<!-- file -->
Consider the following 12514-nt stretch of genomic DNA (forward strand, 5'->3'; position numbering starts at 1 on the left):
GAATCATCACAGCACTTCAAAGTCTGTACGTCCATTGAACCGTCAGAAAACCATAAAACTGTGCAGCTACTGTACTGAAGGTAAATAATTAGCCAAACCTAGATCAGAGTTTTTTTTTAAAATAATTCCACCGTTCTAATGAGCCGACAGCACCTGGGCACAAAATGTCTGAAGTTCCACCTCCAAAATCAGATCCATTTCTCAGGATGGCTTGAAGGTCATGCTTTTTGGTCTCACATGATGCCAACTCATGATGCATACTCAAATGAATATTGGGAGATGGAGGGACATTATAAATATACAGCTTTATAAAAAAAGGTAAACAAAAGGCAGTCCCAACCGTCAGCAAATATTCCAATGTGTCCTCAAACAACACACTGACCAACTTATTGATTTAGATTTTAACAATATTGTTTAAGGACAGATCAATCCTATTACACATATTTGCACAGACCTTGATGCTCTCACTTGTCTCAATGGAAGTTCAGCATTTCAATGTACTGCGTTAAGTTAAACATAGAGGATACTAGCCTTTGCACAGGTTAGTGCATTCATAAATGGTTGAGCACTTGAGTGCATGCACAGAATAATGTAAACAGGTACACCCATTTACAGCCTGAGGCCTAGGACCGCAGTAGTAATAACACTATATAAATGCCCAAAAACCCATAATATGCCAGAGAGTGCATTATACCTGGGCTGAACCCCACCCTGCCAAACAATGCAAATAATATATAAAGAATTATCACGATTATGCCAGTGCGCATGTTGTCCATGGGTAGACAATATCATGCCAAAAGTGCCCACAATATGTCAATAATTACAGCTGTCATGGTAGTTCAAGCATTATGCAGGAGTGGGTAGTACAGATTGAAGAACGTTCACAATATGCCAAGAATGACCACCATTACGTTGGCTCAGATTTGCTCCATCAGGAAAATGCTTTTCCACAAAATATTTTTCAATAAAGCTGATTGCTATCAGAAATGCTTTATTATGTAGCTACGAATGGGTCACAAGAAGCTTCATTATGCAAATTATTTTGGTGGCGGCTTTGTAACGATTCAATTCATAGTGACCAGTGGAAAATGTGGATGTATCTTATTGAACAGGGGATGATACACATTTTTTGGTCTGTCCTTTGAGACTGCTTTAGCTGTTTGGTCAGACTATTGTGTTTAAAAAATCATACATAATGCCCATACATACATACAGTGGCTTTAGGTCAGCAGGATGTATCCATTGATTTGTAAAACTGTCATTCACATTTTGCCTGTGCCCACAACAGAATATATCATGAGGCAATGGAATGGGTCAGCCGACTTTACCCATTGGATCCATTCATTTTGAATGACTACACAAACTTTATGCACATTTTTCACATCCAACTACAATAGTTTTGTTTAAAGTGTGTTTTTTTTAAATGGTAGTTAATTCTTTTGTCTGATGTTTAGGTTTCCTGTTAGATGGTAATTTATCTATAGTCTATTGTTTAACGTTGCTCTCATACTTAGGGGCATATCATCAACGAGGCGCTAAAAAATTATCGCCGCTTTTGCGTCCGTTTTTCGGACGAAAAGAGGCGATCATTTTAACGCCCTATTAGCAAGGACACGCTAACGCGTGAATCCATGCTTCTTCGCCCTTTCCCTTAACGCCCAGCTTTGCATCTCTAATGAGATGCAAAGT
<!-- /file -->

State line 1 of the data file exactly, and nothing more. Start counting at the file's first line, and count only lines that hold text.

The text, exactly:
Consider the following 12514-nt stretch of genomic DNA (forward strand, 5'->3'; position numbering starts at 1 on the left):